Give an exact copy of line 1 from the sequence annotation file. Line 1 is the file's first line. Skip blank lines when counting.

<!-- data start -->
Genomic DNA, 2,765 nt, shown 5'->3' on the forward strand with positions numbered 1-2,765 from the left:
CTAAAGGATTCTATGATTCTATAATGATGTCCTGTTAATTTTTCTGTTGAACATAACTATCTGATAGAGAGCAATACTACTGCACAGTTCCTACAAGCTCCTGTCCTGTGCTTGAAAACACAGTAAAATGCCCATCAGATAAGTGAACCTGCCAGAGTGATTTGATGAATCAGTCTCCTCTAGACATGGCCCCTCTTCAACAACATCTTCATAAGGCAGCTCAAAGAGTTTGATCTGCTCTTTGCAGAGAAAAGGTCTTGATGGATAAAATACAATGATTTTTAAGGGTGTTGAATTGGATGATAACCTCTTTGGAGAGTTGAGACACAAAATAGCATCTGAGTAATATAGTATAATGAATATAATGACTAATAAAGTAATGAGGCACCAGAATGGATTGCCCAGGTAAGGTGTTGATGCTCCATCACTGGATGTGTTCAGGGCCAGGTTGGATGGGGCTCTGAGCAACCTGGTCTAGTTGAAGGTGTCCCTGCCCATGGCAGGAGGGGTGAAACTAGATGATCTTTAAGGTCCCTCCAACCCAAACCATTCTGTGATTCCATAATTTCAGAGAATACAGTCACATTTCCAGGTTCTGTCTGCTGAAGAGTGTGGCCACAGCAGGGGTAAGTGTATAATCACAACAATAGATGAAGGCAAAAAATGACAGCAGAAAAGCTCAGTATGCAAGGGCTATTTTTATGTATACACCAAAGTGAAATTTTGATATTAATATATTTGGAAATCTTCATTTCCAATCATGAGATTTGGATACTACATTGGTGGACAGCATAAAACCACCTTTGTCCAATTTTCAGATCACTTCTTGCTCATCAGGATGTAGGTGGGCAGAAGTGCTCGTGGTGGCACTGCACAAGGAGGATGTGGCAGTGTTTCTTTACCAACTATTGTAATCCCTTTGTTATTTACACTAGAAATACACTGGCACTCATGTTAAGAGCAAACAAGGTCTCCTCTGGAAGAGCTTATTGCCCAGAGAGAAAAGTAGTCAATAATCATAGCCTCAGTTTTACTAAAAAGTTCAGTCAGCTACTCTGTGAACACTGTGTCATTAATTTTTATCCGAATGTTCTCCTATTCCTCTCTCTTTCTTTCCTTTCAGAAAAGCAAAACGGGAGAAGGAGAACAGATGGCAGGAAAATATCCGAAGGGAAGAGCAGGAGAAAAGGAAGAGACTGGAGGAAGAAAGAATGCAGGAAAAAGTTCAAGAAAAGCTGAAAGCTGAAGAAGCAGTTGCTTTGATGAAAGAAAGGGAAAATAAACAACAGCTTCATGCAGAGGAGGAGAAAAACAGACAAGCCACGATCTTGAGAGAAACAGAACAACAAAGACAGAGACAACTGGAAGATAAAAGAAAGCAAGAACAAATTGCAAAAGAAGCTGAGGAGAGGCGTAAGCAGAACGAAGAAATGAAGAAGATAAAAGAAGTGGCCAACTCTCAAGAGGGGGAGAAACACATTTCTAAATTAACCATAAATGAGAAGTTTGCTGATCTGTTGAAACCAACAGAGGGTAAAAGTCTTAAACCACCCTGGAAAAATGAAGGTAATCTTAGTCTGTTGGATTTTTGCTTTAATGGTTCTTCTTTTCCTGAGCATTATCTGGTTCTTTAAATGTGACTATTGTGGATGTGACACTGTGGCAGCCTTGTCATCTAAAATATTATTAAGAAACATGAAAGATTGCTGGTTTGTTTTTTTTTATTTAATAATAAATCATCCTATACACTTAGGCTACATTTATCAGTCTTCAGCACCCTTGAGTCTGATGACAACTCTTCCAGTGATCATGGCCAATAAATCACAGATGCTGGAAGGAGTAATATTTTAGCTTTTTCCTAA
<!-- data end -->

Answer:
Genomic DNA, 2,765 nt, shown 5'->3' on the forward strand with positions numbered 1-2,765 from the left: